Winterfat seed viability and dormant season livestock grazing Public Deposited

http://ir.library.oregonstate.edu/concern/graduate_thesis_or_dissertations/2514nq04s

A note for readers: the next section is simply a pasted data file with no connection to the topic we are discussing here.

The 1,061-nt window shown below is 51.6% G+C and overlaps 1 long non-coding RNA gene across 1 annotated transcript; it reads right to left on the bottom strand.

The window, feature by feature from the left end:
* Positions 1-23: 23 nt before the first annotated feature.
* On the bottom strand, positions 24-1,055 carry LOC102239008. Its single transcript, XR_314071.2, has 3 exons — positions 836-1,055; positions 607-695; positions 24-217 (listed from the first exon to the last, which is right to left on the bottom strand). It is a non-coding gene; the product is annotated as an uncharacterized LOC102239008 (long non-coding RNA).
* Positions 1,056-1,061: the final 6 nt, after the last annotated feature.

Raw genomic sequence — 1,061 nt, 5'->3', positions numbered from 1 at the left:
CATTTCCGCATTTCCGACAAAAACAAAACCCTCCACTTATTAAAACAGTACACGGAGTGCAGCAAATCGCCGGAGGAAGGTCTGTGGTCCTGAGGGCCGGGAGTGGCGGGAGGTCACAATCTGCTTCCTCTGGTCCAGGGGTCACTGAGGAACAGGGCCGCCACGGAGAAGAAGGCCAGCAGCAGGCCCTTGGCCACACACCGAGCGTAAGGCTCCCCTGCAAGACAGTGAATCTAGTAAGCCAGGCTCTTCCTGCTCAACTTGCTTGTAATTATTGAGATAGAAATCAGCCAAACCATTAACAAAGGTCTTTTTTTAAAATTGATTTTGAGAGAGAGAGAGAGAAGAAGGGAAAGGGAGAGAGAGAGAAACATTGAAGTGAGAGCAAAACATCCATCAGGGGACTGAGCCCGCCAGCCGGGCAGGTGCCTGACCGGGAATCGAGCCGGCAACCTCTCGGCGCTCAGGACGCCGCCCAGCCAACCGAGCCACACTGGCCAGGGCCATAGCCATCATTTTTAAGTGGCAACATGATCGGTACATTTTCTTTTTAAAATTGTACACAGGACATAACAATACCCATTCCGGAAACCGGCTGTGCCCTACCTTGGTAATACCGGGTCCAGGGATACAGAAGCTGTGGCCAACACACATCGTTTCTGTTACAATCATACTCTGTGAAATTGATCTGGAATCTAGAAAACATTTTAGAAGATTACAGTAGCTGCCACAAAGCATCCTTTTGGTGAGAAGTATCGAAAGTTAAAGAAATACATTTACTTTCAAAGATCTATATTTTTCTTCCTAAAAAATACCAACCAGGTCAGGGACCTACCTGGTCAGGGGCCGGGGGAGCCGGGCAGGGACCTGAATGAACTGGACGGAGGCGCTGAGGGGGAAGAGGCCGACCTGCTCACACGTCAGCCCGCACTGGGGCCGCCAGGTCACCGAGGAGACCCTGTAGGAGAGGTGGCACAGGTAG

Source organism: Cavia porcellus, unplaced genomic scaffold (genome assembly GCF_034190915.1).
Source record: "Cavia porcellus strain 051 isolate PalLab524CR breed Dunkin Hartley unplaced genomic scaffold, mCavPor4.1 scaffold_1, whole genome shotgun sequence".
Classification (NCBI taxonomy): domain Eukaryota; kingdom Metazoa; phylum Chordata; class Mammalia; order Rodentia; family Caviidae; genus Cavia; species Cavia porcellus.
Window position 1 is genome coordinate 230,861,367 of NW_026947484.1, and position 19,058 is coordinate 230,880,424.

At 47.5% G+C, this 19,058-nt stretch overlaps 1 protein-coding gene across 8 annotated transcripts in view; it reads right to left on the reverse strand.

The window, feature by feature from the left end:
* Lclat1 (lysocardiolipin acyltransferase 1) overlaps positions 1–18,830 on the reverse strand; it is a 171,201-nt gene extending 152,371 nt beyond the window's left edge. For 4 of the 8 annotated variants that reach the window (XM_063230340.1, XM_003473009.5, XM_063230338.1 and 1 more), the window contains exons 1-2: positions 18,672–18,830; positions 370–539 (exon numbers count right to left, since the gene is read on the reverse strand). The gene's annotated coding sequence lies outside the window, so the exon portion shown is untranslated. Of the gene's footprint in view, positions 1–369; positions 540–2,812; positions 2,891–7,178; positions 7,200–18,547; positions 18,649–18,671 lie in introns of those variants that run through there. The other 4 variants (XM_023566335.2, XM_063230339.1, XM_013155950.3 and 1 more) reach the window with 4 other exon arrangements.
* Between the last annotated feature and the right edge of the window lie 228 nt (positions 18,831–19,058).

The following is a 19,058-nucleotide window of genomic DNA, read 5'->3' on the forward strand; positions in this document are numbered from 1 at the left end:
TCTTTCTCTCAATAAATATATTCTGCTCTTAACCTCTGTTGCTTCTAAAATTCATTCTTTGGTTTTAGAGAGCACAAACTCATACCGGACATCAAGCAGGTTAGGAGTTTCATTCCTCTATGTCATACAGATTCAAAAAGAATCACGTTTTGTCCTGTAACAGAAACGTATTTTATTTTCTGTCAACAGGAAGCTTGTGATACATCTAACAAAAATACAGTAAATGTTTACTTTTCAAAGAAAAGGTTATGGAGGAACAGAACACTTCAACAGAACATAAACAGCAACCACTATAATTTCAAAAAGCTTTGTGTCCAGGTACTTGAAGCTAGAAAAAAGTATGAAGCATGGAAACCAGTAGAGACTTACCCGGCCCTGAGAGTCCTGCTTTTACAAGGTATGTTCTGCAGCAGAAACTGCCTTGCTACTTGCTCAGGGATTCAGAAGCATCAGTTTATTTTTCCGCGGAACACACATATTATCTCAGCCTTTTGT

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  • Krascheninnikovia lanata (winterfat) is a valuable forage species with an average of 10% crude protein during winter when there are few nutritious options for livestock and wildlife. However, excessive grazing throughout the west has negatively impacted survival of winterfat stands. We hypothesized that four years rest from dormant season livestock grazing, along with rest from antelope and rabbit browse, would result in greater seed viability and aboveground biomass relative to grazed plots. In locations across the Catlow Valley, Oregon with winterfat communities, two 40 x 40 m plots, a control and an exclosure, were established at each of 15 locations divided among three pastures: north, middle and south. The control plot could be grazed by livestock and wildlife in all seasons (although cattle were only in the study area during the dormant season). The second plot at each location was a large animal exclosure that prevented grazing by cattle and antelope. At four locations a cattle/antelope/rabbit exclosure was also installed. This total of 34 plots was used to test the effects of location and type of use on winterfat seed viability and aboveground plant biomass. Four years rest from dormant season grazing did not affect the viability of winterfat seed or the levels of aboveground winterfat biomass; however, location across the study area did affect the levels of winterfat aboveground biomass. There was significant variation in the data attributable to unknown factors but represented by the influence that pasture location had on seed state (viable, dead and empty) and winterfat plant biomass. In the most productive locations, increases in winterfat aboveground biomass were correlated with increases in seed viability and decreases in density of winterfat m² while increases in winterfat seed viability were correlated with decreases in the percentage of empty seed. In the locations with the highest levels of dead seed, increases in dead seed were correlated with increases in winterfat density m² and decreases in empty winterfat seed. Plants in the cattle/antelope/rabbit exclosures had the highest winterfat density, the lowest plant biomass, lower levels of empty seed and the highest level of dead seed, the reverse of the most viable plots in the study area. From observation, these plants have a greater amount of woody base growth from prior years and appear more decadent. Further research is needed to see if winterfat seed viability and biomass production is associated with some level of browse. Nuttall's saltbush is the dominant shrub on the site, and its increase is correlated with increases in winterfat aboveground biomass and decreases in the level of dead winterfat seed. These results suggest that resources which vary by pasture location such as precipitation, soil nutrients, texture, or moisture holding capacity determined levels of winterfat aboveground plant biomass, winterfat seed state, and the density of Nuttall's saltbush and that on high resource sites, winterfat allocates resources to existing plants in rather than creating the new individuals The lack of response to four years rest from dormant season grazing, the low levels of viable seed, the low density of winterfat, and the encroachment of Nuttall's saltbush all suggest reduced vigor of winterfat in this study area. One possible explanation is that, since recovery toward a later successional stage would be expected with reduced grazing pressure (Dyksterhuis 1949), these arid lands are significantly degraded by stress or disturbance (Westoby et al. 1989; Laycock 1991) and that recovery is no longer possible without significant intervention. This suggests that the study area has crossed an ecological threshold. An alternate possibility is that since recruitment of winterfat is episodic and driven by precipitation events, climatic fluctuations may have prevented the sequence of good precipitation years needed for stand maintaining winterfat recruitment (Pechanec 1964). Further study is needed to evaluate these possibilities.
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